Charles Darwin, the founder of evolutionary theory and initially a devout Christian who later deconverted to agnosticism, said it best:

“I can indeed hardly see how anyone ought to wish Christianity to be true; for if so the plain language of the text seems to show that the men who do not believe, and this would include my Father, Brother and almost all my best friends, will be everlastingly punished. And this is a damnable doctrine.”
    –From The Autobiography of Charles Darwin, 1809-1882, With Original Omissions Restored, p.87, ed. Nora Barlow. Norton & Co., 1969.

But even in the very unlikely situation that everyone you know or care about has exactly the same beliefs as you, is this really a solution to the problem? Do you have to know the people in Hell personally for their suffering to spoil your happiness in Heaven, or would it be enough to ruin your heavenly bliss to know that anyone is in Hell at all? Would a truly good person, the kind worthy of an eternity of peace and joy, be untroubled by the screams of the multitudes writhing in the lake of fire? Would he not be crippled with empathy for those lost in the darkness of separation from God? Indeed, it might well be said that if you’re looking forward to Heaven and don’t plan on being bothered by the suffering of those in Hell, then you don’t belong in Heaven. And how much worse would the problem be if the very appeal of Heaven, as already mentioned, is to be in the presence of the very god who is inflicting these unimaginable torments upon others?

Humans are, as far as we know, the only creatures cursed with a clear view of their own mortality. It is natural and understandable that we would seek to allay our fears by inventing beliefs by which we could persuade ourselves that we could escape this fate. The doctrine of Heaven is one such. At first glance, it sounds like everything one could ask for. Who wouldn’t want eternal life with God in Paradise? Who wouldn’t want to know that all of your (believer) relatives and friends who have died will be there, waiting for you? Such ideas can give courage to the dying, comfort to the bereaved, and hope to those who believe everything will be set right in the next world.

But just because a belief makes our existence more pleasant does not mean it is true. It is the right and the duty of every person to rationally and skeptically examine a proposition before accepting it, and if that proposition turns out to not be supported by logic or evidence, it is the mark of a mature mind to be able to set it aside and face life as it really is. Heaven is just such a belief. Comforting though the idea may be, a rational examination shows that it suffers from intractable logical problems. Therefore, we should face up to the fact that it is fiction, and find within ourselves the wisdom and the honesty to go on without it.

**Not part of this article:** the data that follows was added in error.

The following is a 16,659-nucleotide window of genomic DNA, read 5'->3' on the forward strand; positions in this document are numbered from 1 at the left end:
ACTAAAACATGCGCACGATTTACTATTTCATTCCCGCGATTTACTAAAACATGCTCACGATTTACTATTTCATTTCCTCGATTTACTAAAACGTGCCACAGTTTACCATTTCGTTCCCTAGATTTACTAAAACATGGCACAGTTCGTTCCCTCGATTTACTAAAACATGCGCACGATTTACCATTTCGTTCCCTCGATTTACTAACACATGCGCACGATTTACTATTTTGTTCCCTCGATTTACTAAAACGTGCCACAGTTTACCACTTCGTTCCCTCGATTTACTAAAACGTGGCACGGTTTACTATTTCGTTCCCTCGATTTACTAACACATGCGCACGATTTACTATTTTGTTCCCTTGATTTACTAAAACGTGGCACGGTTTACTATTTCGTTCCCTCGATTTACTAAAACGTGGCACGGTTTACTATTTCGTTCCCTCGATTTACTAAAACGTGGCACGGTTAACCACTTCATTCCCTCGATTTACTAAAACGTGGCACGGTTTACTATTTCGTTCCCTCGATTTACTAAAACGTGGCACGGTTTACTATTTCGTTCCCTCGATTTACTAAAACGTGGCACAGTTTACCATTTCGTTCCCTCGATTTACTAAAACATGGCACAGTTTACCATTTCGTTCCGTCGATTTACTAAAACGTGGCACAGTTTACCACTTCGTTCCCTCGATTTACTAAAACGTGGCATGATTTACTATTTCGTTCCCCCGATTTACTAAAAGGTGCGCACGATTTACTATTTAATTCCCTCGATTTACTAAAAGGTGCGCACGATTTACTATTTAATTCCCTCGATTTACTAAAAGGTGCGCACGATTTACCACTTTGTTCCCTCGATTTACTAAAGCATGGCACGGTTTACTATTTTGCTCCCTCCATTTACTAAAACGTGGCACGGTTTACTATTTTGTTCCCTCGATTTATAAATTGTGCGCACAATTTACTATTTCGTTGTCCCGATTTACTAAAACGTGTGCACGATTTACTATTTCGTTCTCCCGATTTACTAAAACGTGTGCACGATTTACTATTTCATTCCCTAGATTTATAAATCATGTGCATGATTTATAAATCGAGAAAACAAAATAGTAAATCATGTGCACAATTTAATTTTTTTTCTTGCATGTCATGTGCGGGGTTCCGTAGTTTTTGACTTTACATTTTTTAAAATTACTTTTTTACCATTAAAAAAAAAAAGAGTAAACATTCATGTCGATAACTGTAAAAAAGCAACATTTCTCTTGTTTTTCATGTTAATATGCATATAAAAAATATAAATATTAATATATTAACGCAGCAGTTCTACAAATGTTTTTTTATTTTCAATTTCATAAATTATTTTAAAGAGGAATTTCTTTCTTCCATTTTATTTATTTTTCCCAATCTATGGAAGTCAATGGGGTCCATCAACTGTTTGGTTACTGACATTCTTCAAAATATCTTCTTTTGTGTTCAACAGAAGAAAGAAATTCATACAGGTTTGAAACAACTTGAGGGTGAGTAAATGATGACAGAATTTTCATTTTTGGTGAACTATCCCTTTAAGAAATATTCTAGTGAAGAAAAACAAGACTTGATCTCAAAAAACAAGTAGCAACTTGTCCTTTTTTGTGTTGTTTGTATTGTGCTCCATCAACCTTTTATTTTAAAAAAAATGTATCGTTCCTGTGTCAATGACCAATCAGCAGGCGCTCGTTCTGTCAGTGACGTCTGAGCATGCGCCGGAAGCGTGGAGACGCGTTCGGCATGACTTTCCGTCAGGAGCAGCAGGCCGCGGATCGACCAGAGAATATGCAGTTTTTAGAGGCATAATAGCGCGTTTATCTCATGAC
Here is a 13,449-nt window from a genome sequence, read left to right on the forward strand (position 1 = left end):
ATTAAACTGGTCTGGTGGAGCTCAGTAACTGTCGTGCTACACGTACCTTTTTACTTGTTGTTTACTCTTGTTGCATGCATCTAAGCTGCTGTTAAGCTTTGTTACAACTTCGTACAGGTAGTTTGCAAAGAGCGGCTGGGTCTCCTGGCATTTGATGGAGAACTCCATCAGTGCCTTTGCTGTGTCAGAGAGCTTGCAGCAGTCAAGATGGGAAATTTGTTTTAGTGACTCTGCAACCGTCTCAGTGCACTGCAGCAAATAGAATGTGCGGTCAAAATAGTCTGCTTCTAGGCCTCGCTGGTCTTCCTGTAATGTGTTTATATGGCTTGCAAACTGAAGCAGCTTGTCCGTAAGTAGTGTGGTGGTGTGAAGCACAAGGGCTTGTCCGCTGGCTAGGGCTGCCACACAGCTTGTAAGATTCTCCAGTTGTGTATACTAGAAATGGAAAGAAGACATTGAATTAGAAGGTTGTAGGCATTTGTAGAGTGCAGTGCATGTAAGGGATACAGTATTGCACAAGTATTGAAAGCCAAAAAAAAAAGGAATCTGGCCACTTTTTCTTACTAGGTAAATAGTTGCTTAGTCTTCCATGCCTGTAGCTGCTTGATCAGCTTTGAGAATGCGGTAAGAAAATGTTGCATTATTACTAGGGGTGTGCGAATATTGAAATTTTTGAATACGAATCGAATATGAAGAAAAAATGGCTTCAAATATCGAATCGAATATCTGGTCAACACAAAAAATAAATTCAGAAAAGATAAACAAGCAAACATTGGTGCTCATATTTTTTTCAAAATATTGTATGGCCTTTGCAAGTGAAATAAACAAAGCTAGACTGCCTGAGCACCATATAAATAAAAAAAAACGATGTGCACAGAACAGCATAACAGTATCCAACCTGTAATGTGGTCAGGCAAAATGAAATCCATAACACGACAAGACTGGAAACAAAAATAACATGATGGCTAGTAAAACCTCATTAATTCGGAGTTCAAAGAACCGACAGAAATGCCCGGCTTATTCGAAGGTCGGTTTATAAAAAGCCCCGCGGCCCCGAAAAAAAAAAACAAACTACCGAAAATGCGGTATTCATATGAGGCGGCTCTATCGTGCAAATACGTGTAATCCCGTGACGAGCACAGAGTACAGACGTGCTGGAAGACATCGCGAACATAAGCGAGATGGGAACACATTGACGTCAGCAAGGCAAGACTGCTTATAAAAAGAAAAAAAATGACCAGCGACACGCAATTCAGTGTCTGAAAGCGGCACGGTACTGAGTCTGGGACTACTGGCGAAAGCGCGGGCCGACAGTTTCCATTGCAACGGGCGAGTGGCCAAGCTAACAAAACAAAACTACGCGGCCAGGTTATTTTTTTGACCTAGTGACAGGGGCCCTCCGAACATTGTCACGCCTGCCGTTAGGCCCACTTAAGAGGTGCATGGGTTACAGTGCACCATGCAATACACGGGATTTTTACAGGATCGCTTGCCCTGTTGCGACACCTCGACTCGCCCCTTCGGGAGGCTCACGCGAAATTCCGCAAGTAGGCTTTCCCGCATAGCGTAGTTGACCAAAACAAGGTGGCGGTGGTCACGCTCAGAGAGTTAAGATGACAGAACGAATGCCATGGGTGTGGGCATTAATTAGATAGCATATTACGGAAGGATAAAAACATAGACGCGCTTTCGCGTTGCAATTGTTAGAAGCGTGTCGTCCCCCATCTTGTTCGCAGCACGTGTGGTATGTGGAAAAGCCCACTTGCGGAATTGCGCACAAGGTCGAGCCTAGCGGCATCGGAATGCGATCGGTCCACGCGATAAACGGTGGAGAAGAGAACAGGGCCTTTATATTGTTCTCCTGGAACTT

To those who have never known the freedom of a life without dogma, losing the safety net of belief in a pleasant afterlife may seem frightening and traumatic at first. But like so many other doctrines of theism, the discarding of it ultimately turns out to be not a loss, but a gain. The idea of “eternal life” makes our lives comparatively fleeting and worthless – after all, why bother trying to make yourself a better person now when you’ll have eons to do it later? Why bother trying to ease the suffering of your fellow beings when all their tears will eventually be wiped away? This concept devalues our achievements, debases our very humanity. Far better, far more commendable, is the atheist who does not fear death, though he accepts that when you’re gone, you’re gone, and strives to make the best use of the gifts of life and consciousness in the short time span available.

Tragically, the means that theists have adopted in an attempt to escape the end are instead depriving them of the only chance they will ever have. Using such precious time to pray and abase yourself and follow superstitious rituals, all in the hope of winning the favor of some fictitious supernatural being, is a terrible waste. Life is too short to spend it on your knees. Instead of preparing for another existence that will never come, we should make the best use of the life we do have. To learn wisdom, to appreciate beauty, to stand up for what you believe in, and to love – these are far better uses of the all too brief time allotted to each of us.